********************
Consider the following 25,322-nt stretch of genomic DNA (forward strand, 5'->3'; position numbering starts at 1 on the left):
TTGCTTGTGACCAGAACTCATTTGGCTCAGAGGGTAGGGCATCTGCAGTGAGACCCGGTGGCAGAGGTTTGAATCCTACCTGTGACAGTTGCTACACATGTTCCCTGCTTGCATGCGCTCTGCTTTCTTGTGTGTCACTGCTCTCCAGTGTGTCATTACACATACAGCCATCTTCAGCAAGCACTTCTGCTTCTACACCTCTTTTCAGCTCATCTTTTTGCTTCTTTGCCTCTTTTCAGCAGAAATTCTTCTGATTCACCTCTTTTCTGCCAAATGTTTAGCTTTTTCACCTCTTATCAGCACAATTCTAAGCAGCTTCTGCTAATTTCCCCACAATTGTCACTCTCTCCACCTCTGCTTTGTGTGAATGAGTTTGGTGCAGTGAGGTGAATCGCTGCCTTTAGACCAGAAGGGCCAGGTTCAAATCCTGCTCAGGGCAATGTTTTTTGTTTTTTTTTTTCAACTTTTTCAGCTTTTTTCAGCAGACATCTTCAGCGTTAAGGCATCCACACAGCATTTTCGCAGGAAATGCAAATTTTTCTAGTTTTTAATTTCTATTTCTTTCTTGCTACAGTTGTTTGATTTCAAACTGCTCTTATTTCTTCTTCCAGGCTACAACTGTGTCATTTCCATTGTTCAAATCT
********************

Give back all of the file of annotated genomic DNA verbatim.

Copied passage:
Consider the following 25,322-nt stretch of genomic DNA (forward strand, 5'->3'; position numbering starts at 1 on the left):
TTGCTTGTGACCAGAACTCATTTGGCTCAGAGGGTAGGGCATCTGCAGTGAGACCCGGTGGCAGAGGTTTGAATCCTACCTGTGACAGTTGCTACACATGTTCCCTGCTTGCATGCGCTCTGCTTTCTTGTGTGTCACTGCTCTCCAGTGTGTCATTACACATACAGCCATCTTCAGCAAGCACTTCTGCTTCTACACCTCTTTTCAGCTCATCTTTTTGCTTCTTTGCCTCTTTTCAGCAGAAATTCTTCTGATTCACCTCTTTTCTGCCAAATGTTTAGCTTTTTCACCTCTTATCAGCACAATTCTAAGCAGCTTCTGCTAATTTCCCCACAATTGTCACTCTCTCCACCTCTGCTTTGTGTGAATGAGTTTGGTGCAGTGAGGTGAATCGCTGCCTTTAGACCAGAAGGGCCAGGTTCAAATCCTGCTCAGGGCAATGTTTTTTGTTTTTTTTTTTCAACTTTTTCAGCTTTTTTCAGCAGACATCTTCAGCGTTAAGGCATCCACACAGCATTTTCGCAGGAAATGCAAATTTTTCTAGTTTTTAATTTCTATTTCTTTCTTGCTACAGTTGTTTGATTTCAAACTGCTCTTATTTCTTCTTCCAGGCTACAACTGTGTCATTTCCATTGTTCAAATCT